The Bench also expressed its anguish over the two-tumbler system prevalent in many parts of Tamil Nadu. “This system is that in many tea shops and restaurants there are separate tumblers for serving tea or other drinks to Scheduled Caste persons and non-Scheduled Caste persons. In our opinion, this is highly objectionable, and is an offence under the SC/ST Act, and hence those practising it must be criminally proceeded against and given harsh punishment if found guilty. All administrative and police officers will be accountable and departmentally proceeded against if, despite having knowledge of any such practice in the area under their jurisdiction, they do not launch criminal proceedings against the culprits.”

Condemning honour killings and khap panchayats, the Bench directed the administrative and police officials to take strong measures to prevent such atrocious acts. “If any such incidents happen, apart from instituting criminal proceedings against those responsible for such atrocities, the State government concerned is directed to immediately suspend the District Magistrate/Collector and the SSP/SPs of the district as well as other officials concerned and chargesheet them and proceed against them departmentally if they do not prevent the incident if it has not already occurred but they have knowledge of it in advance, or if it has occurred, they do not promptly apprehend the culprits and others involved and institute criminal proceedings against them, as, in our opinion, they will be deemed directly or indirectly accountable in this connection.”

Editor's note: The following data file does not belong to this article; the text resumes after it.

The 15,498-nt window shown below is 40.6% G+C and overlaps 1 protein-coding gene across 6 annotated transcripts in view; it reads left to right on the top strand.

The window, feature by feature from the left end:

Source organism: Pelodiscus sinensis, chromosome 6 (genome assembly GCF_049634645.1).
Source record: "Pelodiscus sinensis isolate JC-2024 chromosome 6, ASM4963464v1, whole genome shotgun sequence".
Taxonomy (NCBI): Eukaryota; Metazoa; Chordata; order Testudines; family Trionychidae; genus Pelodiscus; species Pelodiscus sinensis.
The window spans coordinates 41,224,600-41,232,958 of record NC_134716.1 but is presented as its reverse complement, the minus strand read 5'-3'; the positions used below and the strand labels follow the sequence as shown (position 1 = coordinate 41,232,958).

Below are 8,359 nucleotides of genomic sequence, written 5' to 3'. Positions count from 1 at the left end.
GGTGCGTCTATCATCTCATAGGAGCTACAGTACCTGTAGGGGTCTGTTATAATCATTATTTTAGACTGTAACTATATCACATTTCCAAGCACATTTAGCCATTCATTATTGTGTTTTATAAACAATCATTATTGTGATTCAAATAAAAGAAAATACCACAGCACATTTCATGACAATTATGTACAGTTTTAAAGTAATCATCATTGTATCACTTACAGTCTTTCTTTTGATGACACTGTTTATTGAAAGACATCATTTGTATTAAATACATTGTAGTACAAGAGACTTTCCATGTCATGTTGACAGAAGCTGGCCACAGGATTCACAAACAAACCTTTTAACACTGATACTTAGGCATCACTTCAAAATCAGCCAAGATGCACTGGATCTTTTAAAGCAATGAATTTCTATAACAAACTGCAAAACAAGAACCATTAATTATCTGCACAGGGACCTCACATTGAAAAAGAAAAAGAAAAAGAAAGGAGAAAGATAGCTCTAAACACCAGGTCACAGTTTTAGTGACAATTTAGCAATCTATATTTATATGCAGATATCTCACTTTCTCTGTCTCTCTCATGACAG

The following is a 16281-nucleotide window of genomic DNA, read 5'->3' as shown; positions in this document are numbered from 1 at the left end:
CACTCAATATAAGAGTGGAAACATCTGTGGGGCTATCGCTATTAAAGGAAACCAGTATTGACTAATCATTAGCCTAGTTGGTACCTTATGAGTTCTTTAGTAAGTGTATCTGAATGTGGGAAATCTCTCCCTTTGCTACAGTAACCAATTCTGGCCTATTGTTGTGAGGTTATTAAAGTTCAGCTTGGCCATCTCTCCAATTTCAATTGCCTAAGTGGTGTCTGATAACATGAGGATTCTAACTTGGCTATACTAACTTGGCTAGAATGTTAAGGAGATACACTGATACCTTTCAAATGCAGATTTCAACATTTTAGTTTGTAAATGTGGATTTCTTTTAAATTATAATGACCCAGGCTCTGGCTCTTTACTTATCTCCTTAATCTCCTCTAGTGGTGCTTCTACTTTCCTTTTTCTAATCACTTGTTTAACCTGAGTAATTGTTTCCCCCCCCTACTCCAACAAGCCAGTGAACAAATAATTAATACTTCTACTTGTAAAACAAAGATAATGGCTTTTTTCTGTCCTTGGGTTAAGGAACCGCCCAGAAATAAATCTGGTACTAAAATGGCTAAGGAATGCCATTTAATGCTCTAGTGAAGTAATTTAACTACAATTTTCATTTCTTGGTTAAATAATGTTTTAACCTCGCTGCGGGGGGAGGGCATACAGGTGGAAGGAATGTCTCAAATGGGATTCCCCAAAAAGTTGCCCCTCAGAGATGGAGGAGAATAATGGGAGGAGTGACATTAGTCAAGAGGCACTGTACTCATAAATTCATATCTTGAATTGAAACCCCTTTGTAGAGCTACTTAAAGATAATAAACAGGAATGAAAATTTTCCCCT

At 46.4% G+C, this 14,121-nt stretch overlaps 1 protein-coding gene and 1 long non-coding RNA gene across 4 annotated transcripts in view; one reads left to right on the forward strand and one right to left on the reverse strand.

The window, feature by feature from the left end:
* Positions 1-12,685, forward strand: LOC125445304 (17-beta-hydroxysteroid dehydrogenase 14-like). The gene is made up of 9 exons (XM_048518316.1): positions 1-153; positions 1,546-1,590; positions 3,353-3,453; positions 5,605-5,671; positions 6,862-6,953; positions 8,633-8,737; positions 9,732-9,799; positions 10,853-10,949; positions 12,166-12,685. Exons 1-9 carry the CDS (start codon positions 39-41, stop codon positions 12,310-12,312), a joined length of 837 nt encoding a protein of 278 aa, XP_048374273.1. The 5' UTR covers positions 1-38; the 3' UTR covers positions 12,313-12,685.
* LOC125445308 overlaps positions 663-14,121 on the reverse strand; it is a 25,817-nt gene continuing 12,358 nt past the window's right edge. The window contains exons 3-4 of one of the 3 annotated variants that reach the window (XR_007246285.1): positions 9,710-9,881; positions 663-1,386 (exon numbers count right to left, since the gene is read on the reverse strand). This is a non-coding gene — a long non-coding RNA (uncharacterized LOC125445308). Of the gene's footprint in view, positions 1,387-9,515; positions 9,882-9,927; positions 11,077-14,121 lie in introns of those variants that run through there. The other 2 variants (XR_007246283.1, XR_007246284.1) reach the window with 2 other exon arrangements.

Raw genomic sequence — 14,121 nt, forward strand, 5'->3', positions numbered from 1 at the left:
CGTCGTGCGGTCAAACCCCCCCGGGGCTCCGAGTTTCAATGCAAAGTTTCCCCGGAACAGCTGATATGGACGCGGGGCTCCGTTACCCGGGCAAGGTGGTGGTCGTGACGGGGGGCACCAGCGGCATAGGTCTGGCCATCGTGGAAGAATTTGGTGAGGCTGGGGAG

The Bench directed that a copy of this judgment be sent to all Chief Secretaries, Home Secretaries and Directors-General of Police in all States and Union Territories, and circulated to all officers up to the level of District Magistrates and SSP/SP for strict compliance. A copy would also be sent to the Registrars-General/Registrars of all High Courts who would circulate it to all judges.

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Jan Lokpal: an alternative view

K.N. Panikkar  IN THE HINDU

Given the scale of corruption in India, the constitution of a Jan Lokpal will be a welcome initiative. But the proposed Lokpal has the makings of a super-monster.

After 42 years of hesitation and uncertainty, an institutional mechanism to deal with the all-pervasive incidence of corruption in India is in sight. What apparently moved the state machinery was the agitation spearheaded by Anna Hazare, which drew spontaneous support primarily in the metropolitan cities. Within five days of Anna Hazare starting a ‘fast unto death’ at Jantar Mantar in New Delhi, the Government of India conceded his demand to constitute a committee to draft a bill to establish the institution of a Lokpal at the Centre.